Monroe's White Lilyturf
Monroe's White Lilyturf
Liriope muscari 'Monroe's White'Item #0976 USDA Hardiness Zone: 5 - 11
Large spikes of white flowers stand out against dense clumps of dark, forest green foliage. A popular, durable, deer resistant perennial valued for its use in colonies or masses as a lush, non-spreading groundcover or edging. Nestle between boulders in the Asian garden. Evergreen.
- OverviewLight Needs:Partial sunWatering Needs:Water regularly - weekly, or more often in extreme heat.Average Landscape Size:Fast growing; forms clumps 14 to 18 in. tall and wide.
- DetailBotanical Pronunciation:lir-RYE-oh-pee mus-KAR-eeDeciduous/evergreen:EvergreenGrowth rate:FastAverage landscape size:Fast growing; forms clumps 14 to 18 in. tall and wide.Special features:Bird Friendly, Easy Care, Fast Growing, Ornamental Berries, Pet Friendly, Waterwise, Year-round InterestFoliage color:Dark GreenBlooms:SummerFlower color:WhiteDesign IdeasLiriopes are exceptional shade garden edging or front of the border line. Plant in masses under shade trees or large old shrubs with bare legs to discourage weeds and cover bare ground. Popular with boulders and along stepping walks in Asian inspired gardens. Equally good in rock waterfall and woodland settings.Companion PlantsHosta (Hosta); Coneflower (Echinacea); Daylily (Hemerocallis); Shasta Daisy (Chrysanthemum); Speedwell (Veronica)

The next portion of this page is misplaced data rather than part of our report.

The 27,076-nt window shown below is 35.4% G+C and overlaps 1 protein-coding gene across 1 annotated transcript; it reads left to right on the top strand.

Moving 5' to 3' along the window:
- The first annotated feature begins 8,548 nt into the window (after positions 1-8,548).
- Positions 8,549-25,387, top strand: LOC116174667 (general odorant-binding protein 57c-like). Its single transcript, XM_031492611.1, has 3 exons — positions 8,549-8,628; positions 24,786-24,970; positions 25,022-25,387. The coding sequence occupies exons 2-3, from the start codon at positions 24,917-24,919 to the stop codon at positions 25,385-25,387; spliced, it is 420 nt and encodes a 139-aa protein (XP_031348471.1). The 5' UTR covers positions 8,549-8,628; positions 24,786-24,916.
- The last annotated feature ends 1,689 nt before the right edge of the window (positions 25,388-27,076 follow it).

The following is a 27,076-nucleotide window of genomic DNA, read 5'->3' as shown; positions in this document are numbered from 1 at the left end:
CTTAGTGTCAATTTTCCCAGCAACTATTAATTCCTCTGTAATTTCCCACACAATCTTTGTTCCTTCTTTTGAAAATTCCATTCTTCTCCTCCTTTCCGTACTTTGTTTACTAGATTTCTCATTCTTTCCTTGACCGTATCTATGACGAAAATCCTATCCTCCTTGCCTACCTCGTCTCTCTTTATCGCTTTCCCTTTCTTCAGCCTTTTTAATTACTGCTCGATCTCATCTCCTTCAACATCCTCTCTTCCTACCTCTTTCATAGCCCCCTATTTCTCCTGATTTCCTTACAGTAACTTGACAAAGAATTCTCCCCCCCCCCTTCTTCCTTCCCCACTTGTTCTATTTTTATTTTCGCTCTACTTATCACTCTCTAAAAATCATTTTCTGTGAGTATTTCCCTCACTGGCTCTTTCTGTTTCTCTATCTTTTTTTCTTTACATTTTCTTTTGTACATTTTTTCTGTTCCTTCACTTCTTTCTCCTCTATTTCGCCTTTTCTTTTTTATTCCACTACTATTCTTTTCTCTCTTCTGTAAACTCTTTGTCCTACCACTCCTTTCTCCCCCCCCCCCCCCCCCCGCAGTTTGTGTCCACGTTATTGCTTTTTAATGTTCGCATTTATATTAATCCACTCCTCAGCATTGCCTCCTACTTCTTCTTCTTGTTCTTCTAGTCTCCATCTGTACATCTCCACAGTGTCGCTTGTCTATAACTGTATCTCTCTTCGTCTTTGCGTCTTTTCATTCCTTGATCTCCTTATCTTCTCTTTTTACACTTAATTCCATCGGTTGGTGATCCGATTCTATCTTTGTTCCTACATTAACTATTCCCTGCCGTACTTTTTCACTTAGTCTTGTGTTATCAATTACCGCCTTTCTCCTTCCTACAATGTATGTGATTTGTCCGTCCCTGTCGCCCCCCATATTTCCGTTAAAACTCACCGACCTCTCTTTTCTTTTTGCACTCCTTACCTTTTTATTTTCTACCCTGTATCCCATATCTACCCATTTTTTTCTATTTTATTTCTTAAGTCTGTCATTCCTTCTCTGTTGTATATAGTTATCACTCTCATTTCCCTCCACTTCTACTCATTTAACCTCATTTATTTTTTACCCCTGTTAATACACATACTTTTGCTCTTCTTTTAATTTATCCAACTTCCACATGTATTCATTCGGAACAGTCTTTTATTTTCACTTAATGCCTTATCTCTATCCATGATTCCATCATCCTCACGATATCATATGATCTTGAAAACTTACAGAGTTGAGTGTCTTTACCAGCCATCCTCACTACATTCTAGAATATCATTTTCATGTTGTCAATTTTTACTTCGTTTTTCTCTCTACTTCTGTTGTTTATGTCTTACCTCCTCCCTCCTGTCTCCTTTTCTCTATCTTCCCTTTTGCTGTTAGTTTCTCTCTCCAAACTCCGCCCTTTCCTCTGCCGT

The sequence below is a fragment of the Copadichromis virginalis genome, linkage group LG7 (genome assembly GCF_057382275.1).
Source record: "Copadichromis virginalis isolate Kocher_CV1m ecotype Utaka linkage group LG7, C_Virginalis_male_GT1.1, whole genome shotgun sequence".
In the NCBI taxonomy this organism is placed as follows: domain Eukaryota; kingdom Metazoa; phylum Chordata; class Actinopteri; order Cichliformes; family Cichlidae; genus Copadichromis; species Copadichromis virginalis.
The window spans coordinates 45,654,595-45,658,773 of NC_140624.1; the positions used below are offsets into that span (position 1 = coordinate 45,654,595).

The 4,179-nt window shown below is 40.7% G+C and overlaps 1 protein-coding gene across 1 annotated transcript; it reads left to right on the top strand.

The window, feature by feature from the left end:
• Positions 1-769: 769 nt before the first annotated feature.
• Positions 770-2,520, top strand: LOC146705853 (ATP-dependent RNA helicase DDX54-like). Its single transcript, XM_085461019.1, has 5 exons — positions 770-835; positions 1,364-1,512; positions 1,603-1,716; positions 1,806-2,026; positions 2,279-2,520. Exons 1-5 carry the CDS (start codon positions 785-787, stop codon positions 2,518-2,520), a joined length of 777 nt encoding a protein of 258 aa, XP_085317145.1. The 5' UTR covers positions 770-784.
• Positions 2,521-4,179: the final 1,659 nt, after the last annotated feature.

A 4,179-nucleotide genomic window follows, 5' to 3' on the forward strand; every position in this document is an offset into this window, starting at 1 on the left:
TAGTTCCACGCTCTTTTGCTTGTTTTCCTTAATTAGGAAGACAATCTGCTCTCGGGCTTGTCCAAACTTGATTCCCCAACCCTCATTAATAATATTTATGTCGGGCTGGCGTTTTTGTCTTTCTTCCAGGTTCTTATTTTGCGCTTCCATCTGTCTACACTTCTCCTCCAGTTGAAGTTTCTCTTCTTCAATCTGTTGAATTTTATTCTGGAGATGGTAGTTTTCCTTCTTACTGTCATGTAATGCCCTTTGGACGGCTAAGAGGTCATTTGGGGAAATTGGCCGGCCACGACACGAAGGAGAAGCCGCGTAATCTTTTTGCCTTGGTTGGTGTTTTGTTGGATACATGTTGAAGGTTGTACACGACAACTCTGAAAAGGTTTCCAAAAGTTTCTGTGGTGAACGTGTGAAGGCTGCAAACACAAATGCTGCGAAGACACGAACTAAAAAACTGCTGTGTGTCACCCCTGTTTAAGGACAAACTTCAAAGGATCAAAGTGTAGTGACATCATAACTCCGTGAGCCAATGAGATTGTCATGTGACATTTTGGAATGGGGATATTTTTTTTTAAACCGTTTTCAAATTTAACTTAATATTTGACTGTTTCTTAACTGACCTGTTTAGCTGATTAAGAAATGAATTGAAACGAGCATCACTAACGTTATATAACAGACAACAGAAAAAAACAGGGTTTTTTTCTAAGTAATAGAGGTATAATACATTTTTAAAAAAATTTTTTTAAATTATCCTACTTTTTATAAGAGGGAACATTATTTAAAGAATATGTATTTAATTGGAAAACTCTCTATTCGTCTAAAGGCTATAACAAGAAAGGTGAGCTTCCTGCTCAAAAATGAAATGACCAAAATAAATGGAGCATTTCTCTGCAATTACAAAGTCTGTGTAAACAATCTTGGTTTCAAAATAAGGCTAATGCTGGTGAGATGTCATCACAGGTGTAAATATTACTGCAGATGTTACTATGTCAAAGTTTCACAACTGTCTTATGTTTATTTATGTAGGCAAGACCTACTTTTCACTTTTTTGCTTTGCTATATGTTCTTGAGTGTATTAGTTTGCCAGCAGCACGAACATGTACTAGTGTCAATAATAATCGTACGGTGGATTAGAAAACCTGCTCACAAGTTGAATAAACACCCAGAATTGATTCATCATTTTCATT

- CareCare InformationThrives in average, well-drained soils; adaptable to a range of soil types. Water regularly during the first growing season to establish an extensive root system; tolerates mild drought, when established. For a tidy appearance, remove old, faded foliage before new leaves emerge. Divide clumps every 2 to 3 years in early spring.Light Needs:Partial sunWatering Needs:Water regularly - weekly, or more often in extreme heat.
- History & LoreHistory:This genus was classified in the 18th century by Portuguese Jesuit Loureiro in China. He named the genus after mythological nymph, Liriope. Not until the 20th century did L.H. Bailey assign the species there. Early on Liriopes were grouped with the Ophiopogons and known as maidong in their land of origin.Lore:In ancient China where paper was an expensive commodity, leaves of this plant were used as bookmarks and thus often found growing at educational institutions and libraries.